The confusion matrix provides proportions of classified instances in each cell of the matrix to the instances in neighbouring cells. The confusion matrix was also generated for a subset of instances to represent a realistic situation where the decision is made using the earliest instances of patient data, thereby providing patient-wise calculations of model performance. Ten different seeds (numbers in computer programming used to initialise a pseudorandom number generation) without replacement (S4 and S5 Tables) were used to assess model reproducibility. The effect of the seed selection on prediction performance was also reported and tested for outliers using Grubbs’s test. Furthermore, net benefit of the final model was calculated using decision curve analysis to assess clinical utility of the model [25].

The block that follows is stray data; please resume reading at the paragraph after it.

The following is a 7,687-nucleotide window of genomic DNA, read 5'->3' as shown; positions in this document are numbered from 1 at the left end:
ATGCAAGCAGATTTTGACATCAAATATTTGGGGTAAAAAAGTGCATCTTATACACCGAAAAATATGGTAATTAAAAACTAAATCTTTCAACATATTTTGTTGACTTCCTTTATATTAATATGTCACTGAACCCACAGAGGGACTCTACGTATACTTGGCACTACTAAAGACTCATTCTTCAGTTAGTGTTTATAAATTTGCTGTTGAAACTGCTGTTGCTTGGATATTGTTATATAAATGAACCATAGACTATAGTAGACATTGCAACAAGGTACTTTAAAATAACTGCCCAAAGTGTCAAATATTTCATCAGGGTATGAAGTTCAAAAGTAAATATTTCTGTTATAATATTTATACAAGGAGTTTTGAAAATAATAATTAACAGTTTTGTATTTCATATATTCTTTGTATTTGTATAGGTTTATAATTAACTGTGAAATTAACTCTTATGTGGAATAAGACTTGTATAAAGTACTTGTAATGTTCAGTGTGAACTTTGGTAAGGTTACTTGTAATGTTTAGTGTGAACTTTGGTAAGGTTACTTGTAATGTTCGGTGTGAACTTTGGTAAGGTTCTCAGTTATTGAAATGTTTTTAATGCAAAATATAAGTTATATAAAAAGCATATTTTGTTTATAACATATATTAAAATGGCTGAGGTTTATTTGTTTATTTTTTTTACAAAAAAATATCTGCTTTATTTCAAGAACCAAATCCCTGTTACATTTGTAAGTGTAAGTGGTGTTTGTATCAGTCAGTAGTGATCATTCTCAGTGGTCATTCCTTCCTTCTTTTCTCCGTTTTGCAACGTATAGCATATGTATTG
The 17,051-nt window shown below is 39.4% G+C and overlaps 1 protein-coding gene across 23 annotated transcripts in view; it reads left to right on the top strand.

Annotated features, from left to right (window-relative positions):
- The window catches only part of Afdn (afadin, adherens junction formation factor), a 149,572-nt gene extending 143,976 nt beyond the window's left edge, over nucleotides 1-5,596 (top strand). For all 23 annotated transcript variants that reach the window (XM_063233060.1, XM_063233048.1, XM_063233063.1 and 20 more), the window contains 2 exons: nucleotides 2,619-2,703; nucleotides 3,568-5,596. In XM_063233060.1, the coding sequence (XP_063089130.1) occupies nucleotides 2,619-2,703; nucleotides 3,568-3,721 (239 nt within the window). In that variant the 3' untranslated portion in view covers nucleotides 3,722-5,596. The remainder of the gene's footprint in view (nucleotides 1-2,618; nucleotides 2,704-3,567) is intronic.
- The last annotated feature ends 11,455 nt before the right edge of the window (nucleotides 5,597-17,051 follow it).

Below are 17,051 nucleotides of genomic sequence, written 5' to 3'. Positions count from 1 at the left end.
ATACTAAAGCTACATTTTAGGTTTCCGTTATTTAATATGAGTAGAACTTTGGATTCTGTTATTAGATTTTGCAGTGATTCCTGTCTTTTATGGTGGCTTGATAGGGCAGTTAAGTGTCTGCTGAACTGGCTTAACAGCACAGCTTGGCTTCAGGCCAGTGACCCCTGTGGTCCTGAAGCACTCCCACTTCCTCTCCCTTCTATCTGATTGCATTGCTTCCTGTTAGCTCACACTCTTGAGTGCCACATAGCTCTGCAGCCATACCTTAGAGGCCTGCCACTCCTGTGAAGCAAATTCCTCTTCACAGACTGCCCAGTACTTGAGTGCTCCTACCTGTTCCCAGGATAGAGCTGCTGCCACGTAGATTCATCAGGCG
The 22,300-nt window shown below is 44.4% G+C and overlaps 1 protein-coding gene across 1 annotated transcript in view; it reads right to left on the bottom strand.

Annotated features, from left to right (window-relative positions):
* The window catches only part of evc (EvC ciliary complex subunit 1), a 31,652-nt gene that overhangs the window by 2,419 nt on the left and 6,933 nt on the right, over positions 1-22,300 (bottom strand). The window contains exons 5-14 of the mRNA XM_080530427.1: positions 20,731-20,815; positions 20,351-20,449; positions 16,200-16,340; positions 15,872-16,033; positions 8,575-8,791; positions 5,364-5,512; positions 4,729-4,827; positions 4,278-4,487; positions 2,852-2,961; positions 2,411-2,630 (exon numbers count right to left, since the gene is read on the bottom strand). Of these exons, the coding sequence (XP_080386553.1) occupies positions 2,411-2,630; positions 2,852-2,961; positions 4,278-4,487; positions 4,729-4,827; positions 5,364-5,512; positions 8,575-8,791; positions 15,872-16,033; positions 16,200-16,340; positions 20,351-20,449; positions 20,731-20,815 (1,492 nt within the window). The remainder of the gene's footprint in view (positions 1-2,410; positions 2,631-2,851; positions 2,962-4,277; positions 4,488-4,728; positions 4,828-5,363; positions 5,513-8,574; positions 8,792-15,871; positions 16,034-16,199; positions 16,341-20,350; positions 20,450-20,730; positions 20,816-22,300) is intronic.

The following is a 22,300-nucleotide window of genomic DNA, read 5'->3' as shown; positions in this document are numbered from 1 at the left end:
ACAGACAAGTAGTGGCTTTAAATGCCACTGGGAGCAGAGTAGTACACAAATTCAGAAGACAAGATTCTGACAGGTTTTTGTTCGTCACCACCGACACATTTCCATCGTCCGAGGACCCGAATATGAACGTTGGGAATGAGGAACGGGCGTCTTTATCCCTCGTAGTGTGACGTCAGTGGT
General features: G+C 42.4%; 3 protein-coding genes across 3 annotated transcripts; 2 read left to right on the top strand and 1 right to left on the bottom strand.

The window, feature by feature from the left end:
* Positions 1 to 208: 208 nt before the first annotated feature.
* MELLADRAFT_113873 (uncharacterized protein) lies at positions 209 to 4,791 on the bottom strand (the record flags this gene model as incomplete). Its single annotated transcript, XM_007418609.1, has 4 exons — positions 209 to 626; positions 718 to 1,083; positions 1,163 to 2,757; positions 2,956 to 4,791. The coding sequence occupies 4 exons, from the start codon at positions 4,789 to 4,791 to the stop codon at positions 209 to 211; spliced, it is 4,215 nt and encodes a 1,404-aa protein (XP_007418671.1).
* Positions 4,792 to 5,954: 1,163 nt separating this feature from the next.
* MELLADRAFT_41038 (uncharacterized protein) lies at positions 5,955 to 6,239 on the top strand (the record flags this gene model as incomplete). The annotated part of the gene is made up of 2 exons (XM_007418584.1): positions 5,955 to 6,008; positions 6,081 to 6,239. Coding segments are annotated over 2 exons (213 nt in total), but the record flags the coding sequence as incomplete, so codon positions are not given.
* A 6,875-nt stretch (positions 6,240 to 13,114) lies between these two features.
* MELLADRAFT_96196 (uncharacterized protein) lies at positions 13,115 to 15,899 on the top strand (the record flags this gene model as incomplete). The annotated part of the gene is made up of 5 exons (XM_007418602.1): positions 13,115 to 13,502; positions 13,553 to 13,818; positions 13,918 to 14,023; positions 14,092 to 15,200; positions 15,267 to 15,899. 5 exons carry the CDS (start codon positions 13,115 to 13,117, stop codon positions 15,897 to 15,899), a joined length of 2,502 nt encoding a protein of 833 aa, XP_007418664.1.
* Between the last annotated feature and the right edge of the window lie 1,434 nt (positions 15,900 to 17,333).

To examine the fairness of the final model, the performance results were assessed via the stratification of confirmed dengue patients and others. The performance metrics for the final model were also reported for each day of fever up to D3 as well as the total performance (average performance across patients). Friedman’s rank sum test was used to determine whether significant differences exist between prediction performance across each day of fever. DeLong’s test for receiver operating (ROC) curve [26] was applied to identify if a significant difference existed between confirmed dengue patients and others in AUC. Significance level (α) was set to 0.01 for the statistical tests.